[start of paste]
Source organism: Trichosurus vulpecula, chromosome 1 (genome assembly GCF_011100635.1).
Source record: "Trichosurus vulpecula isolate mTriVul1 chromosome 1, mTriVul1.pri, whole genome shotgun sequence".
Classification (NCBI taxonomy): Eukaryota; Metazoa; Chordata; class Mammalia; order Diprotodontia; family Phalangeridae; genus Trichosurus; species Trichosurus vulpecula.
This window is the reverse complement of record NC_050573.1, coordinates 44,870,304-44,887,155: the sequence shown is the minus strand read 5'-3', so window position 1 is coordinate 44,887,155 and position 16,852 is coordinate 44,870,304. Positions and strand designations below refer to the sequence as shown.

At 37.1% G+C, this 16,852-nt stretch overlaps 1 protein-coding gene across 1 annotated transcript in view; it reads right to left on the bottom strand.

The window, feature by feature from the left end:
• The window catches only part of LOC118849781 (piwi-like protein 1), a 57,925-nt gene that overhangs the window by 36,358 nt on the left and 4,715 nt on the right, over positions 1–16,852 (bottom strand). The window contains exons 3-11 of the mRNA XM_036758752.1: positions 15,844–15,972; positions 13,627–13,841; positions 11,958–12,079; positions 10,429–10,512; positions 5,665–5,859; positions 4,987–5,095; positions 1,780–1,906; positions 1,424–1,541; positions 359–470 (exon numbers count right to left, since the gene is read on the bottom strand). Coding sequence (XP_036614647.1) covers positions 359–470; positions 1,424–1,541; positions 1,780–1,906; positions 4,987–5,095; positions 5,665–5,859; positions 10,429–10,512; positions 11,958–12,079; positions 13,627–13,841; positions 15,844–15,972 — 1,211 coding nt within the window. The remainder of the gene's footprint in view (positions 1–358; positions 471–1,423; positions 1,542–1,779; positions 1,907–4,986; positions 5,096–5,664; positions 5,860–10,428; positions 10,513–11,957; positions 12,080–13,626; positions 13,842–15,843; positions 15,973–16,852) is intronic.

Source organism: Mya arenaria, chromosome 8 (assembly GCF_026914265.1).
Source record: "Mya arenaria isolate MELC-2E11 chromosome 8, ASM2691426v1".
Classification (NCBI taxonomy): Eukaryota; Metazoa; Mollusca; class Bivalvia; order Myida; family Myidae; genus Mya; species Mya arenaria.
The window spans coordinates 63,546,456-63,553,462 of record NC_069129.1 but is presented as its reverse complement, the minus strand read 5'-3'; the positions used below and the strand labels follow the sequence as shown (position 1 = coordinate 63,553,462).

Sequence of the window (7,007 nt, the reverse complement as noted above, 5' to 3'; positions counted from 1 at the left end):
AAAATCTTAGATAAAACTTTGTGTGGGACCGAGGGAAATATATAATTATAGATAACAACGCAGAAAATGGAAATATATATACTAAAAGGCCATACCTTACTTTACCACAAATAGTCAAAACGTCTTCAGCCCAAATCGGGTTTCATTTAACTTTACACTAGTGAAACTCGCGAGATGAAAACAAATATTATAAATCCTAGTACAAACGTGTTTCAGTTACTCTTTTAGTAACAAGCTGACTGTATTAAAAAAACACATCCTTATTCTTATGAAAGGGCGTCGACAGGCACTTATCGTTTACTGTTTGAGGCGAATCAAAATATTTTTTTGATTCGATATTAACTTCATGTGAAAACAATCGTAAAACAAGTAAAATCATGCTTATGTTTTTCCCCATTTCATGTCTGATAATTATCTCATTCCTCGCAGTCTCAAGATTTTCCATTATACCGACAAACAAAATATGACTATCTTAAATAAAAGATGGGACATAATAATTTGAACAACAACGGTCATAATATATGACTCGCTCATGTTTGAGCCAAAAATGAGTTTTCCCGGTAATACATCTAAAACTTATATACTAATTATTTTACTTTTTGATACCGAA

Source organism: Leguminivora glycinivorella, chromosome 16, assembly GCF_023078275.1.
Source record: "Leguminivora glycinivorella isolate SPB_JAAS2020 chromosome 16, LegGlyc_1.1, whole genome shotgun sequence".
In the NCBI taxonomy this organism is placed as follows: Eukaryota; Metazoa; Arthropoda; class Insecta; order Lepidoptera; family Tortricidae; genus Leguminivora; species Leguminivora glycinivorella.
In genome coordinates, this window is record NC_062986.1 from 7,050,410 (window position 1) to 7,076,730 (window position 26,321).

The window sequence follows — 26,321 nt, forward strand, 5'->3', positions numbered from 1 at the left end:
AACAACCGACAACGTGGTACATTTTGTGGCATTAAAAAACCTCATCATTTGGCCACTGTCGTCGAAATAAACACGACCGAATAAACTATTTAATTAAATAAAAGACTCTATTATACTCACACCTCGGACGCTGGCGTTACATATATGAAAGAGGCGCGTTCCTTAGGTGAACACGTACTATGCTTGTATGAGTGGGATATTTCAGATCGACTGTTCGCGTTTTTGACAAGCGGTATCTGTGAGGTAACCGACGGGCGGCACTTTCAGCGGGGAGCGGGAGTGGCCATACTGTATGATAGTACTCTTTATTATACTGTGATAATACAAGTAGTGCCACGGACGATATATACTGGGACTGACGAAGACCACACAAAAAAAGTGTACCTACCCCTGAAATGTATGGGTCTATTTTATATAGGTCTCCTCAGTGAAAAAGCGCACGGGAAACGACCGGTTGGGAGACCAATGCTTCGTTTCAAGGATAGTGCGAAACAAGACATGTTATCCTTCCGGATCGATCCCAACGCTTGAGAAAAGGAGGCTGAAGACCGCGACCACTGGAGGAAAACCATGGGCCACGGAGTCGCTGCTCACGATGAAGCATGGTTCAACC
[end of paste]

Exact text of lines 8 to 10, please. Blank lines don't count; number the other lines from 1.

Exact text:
Source organism: Mya arenaria, chromosome 8 (assembly GCF_026914265.1).
Source record: "Mya arenaria isolate MELC-2E11 chromosome 8, ASM2691426v1".
Classification (NCBI taxonomy): Eukaryota; Metazoa; Mollusca; class Bivalvia; order Myida; family Myidae; genus Mya; species Mya arenaria.